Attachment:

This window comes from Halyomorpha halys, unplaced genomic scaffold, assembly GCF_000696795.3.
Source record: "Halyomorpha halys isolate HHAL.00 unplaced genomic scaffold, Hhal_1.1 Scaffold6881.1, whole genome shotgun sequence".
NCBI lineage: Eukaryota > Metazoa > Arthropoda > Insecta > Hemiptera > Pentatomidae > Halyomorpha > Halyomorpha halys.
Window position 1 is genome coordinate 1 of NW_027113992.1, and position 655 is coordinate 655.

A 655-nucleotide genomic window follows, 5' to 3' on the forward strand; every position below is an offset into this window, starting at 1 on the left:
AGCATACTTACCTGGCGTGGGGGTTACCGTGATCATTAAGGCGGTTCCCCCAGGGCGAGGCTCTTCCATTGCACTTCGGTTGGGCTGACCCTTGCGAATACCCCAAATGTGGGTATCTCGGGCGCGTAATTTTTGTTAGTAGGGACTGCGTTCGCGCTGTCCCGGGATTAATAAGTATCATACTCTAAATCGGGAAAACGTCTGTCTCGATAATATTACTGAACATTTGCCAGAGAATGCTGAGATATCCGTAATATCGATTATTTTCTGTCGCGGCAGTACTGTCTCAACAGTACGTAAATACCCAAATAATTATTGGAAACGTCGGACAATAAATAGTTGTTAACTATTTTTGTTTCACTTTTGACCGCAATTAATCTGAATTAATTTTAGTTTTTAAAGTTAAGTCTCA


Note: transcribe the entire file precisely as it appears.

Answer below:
This window comes from Halyomorpha halys, unplaced genomic scaffold, assembly GCF_000696795.3.
Source record: "Halyomorpha halys isolate HHAL.00 unplaced genomic scaffold, Hhal_1.1 Scaffold6881.1, whole genome shotgun sequence".
NCBI lineage: Eukaryota > Metazoa > Arthropoda > Insecta > Hemiptera > Pentatomidae > Halyomorpha > Halyomorpha halys.
Window position 1 is genome coordinate 1 of NW_027113992.1, and position 655 is coordinate 655.

A 655-nucleotide genomic window follows, 5' to 3' on the forward strand; every position below is an offset into this window, starting at 1 on the left:
AGCATACTTACCTGGCGTGGGGGTTACCGTGATCATTAAGGCGGTTCCCCCAGGGCGAGGCTCTTCCATTGCACTTCGGTTGGGCTGACCCTTGCGAATACCCCAAATGTGGGTATCTCGGGCGCGTAATTTTTGTTAGTAGGGACTGCGTTCGCGCTGTCCCGGGATTAATAAGTATCATACTCTAAATCGGGAAAACGTCTGTCTCGATAATATTACTGAACATTTGCCAGAGAATGCTGAGATATCCGTAATATCGATTATTTTCTGTCGCGGCAGTACTGTCTCAACAGTACGTAAATACCCAAATAATTATTGGAAACGTCGGACAATAAATAGTTGTTAACTATTTTTGTTTCACTTTTGACCGCAATTAATCTGAATTAATTTTAGTTTTTAAAGTTAAGTCTCA